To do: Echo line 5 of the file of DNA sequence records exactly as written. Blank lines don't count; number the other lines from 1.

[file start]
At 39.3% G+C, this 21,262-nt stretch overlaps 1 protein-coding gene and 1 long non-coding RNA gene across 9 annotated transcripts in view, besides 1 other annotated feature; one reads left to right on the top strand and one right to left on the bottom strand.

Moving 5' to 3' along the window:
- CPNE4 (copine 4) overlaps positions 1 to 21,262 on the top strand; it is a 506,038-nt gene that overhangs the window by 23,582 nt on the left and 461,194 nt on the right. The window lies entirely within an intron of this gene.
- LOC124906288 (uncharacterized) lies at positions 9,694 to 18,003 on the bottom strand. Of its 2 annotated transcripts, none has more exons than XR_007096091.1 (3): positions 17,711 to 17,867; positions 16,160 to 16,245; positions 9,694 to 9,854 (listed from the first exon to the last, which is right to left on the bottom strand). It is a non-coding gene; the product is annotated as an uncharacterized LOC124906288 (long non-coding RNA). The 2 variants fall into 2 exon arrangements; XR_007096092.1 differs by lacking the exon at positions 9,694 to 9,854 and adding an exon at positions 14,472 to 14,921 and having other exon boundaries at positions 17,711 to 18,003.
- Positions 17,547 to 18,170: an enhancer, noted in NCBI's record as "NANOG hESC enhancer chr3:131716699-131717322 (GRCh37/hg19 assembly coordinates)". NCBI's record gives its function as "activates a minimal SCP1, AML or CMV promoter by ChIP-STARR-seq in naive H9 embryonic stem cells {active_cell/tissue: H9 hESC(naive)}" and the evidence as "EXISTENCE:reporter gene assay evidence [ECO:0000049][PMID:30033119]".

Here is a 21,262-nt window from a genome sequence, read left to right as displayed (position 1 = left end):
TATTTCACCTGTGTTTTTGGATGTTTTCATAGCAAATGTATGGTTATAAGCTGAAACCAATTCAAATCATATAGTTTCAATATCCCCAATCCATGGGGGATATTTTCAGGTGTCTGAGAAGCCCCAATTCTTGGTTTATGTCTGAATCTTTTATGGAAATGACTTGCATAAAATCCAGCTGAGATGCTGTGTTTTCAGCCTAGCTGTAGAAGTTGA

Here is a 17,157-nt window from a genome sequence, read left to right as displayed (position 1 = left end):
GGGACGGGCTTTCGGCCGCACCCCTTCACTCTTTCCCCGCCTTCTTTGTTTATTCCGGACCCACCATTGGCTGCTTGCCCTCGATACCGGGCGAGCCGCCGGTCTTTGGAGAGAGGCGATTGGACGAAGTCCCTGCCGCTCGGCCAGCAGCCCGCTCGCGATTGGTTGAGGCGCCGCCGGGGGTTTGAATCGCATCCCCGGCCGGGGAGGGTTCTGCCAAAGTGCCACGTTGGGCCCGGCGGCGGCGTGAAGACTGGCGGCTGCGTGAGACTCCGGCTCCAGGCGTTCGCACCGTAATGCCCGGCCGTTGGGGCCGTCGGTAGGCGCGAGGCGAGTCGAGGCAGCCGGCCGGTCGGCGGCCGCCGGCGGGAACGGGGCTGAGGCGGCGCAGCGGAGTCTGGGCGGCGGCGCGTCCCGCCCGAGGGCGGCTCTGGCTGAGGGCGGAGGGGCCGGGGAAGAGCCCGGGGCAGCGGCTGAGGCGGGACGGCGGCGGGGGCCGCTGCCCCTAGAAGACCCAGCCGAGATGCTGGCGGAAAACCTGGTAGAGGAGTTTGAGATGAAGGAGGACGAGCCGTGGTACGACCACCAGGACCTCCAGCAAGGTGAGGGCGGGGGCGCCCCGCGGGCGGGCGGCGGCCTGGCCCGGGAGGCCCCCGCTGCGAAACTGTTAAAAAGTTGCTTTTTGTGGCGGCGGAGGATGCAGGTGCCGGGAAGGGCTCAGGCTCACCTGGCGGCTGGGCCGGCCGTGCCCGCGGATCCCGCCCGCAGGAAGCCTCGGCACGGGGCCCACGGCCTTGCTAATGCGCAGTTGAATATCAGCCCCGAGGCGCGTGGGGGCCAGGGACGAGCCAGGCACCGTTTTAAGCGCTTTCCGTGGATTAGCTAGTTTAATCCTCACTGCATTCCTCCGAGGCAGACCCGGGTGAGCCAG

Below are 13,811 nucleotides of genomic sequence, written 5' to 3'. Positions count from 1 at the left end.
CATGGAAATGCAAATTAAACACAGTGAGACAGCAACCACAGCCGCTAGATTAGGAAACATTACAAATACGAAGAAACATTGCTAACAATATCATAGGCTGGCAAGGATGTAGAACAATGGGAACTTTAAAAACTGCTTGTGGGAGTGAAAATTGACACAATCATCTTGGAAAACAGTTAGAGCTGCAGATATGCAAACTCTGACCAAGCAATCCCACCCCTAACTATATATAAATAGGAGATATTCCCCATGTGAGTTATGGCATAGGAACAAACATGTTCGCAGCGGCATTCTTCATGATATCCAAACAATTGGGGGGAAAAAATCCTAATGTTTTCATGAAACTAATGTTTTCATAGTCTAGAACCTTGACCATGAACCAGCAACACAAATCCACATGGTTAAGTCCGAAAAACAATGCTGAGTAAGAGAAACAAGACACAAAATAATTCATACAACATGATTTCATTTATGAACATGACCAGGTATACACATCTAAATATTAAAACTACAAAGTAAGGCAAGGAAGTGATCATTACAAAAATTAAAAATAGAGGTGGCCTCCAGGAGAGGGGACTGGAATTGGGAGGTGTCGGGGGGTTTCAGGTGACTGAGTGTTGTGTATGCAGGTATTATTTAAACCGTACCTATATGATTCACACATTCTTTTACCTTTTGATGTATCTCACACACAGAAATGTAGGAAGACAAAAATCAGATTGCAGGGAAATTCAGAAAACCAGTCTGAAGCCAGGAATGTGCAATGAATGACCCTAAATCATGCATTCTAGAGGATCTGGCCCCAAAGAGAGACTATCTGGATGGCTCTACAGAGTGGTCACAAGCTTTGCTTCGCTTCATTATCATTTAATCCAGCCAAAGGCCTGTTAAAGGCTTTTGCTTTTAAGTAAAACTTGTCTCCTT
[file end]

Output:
- Positions 17,547 to 18,170: an enhancer, noted in NCBI's record as "NANOG hESC enhancer chr3:131716699-131717322 (GRCh37/hg19 assembly coordinates)". NCBI's record gives its function as "activates a minimal SCP1, AML or CMV promoter by ChIP-STARR-seq in naive H9 embryonic stem cells {active_cell/tissue: H9 hESC(naive)}" and the evidence as "EXISTENCE:reporter gene assay evidence [ECO:0000049][PMID:30033119]".